Jesse Harris has been entrenched in Kansas City’s Americana music scene since discovering it as a teenager at BB’s Lawnside BBQ. He has brought that approach to his songwriting, along with a soulful country edge. He has found success as a solo artist and with his band, The Gypsy Sparrows. But after several years of playing and touring, the group has decided to call it quits. This Thursday, they will play a farewell show. We talk with Harris about the group, his music, and what’s in store for the future.
The Deli: Down and dirty: one sentence to describe your music.
Jesse Harris: Songs that are true to the soul that tell tales of both triumph and tribulation.
The Deli: Give me some background on your music; talk about your solo material and The Gypsy Sparrows. Why have you decided to end The Gypsy Sparrows?
Harris:I found the blues in my early teens and luckily, living in Kansas City, the blues scene was at my fingertips. Once I started to write songs, my blues roots really became evident. My songs tend to be on the depressing side but I promise there are a few upbeat ones too. The Sparrows really came together as naturally as possible. I had been writing songs for a few years and playing out in KC with Sean DeCourcy sitting in on harmonica. I got word that Jeff Perkins had recently moved back to Kansas City from New York. Sean and I had both worked on earlier projects with Jeff and we both were eager to get him involved with what we were doing. Crazy to think about but that was almost 10 years ago.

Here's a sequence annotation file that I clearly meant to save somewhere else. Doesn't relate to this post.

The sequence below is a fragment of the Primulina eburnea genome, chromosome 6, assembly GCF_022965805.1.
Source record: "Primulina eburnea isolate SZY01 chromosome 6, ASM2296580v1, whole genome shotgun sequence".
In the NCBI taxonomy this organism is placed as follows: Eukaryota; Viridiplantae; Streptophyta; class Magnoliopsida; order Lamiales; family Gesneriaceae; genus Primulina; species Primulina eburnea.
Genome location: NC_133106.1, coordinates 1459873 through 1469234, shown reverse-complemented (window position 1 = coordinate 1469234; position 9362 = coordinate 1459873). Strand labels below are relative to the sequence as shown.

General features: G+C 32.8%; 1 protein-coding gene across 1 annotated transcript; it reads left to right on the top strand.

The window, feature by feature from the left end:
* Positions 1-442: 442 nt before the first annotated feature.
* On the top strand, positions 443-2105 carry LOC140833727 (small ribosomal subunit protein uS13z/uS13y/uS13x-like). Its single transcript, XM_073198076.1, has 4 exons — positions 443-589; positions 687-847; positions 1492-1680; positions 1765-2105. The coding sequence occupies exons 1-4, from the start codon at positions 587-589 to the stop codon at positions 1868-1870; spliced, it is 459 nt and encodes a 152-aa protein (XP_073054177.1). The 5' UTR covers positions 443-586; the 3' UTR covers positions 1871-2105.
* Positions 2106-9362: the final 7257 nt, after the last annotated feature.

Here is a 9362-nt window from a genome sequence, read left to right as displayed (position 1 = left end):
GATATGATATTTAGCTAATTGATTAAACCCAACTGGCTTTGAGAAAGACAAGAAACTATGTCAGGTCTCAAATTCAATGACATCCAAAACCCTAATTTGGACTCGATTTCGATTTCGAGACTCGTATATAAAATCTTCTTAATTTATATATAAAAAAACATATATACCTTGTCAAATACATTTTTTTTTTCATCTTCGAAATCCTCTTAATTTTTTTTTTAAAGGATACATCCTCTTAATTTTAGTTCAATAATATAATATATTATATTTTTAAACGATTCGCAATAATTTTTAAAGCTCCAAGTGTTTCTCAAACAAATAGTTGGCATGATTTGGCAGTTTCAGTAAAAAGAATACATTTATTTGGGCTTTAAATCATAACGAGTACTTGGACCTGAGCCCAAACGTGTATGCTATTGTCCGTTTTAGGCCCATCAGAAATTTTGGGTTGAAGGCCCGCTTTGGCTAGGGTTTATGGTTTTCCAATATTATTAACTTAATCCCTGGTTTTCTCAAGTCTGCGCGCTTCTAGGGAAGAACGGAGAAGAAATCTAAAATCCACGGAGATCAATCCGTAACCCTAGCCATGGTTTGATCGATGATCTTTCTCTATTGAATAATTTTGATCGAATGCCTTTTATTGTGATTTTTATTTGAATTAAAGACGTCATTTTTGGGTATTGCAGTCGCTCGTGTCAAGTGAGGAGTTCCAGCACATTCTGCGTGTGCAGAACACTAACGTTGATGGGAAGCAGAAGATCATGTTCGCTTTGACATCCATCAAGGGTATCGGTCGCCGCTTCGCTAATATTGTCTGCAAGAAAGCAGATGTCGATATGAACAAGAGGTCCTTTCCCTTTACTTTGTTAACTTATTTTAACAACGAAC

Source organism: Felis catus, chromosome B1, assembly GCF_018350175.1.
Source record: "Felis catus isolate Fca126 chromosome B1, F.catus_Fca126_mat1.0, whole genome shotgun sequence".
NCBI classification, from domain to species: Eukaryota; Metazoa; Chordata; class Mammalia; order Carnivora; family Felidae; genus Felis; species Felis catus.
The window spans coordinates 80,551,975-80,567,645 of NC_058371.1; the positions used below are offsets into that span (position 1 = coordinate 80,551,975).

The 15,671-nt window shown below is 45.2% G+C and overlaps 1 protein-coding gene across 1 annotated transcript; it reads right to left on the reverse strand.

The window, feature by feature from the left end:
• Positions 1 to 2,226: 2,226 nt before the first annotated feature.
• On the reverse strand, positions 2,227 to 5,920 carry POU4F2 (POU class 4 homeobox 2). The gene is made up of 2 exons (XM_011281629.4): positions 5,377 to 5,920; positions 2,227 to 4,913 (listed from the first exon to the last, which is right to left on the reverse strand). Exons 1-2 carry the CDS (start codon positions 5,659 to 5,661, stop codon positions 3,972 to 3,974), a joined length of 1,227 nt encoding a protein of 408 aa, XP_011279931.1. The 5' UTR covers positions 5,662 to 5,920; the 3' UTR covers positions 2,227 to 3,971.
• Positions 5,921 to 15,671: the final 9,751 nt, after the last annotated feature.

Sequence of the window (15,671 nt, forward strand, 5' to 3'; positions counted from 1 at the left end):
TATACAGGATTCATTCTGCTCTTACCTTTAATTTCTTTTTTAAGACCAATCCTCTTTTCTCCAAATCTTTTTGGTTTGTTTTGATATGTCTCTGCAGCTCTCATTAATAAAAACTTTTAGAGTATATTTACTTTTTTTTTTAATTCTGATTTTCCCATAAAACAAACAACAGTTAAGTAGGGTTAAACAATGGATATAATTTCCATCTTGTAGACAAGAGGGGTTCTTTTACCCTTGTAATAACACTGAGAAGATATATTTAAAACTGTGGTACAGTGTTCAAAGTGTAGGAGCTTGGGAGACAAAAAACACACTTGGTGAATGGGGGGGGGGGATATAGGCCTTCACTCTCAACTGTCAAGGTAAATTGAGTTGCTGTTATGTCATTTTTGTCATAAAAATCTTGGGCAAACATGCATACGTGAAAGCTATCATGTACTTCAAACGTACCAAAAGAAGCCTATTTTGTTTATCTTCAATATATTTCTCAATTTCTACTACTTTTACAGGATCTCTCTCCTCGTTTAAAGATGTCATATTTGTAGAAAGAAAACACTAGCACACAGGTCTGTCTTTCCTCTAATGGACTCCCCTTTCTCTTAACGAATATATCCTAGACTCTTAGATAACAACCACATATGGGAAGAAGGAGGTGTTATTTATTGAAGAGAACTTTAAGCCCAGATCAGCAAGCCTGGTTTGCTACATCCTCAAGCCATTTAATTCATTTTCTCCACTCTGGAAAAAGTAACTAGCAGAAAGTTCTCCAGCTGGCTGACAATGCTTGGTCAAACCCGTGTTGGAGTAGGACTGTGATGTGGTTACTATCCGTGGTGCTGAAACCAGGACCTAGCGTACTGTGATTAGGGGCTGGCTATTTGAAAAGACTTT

As the frontman for The Sparrows, I started getting booked often for song swaps and singer-songwriter nights in venues around the Midwest. These were new to me because song swaps in Kansas City were almost nonexistent. I got hooked on them. They were organic and lent room for stories and camaraderie between the performer and the audience. The more I did, the more I loved them, and I began to write songs that would fit that type of show. That is how my solo album As I Am came to be.
We decided to call an end to The Gypsy Sparrows for many reasons but mainly just one big reason. We had a great run, wrote some great songs, shared millions of laughs, only a few fights, traveled near and far and we did it all just how we wanted to. It was our way or no way at all and in true Gypsy Sparrow fashion we wanted to be the one who said we were done. We didn’t want to fade away or burn out, just simply say farewell.
The Deli: What inspires your music and songwriting?
Harris: My inspiration almost always comes from real-life events. For me, to write the song I have to feel the meaning, emotion, or the story. I feel connected to my songs like they are a part of me. Even if they have been fabricated to fit the song better, I can still tell you how the lyric came about. I feel that is what makes a song true, and truth is what I look for in any song.
The Deli: What is your songwriting process?
Harris: My process varies. Sometimes I’ll come up with a melody on my guitar and go from that, but every now and then I’ll start with lyrics first. If I start with lyrics first, it’s almost always right after a long drive.
The Deli: What have been your greatest musical accomplishments?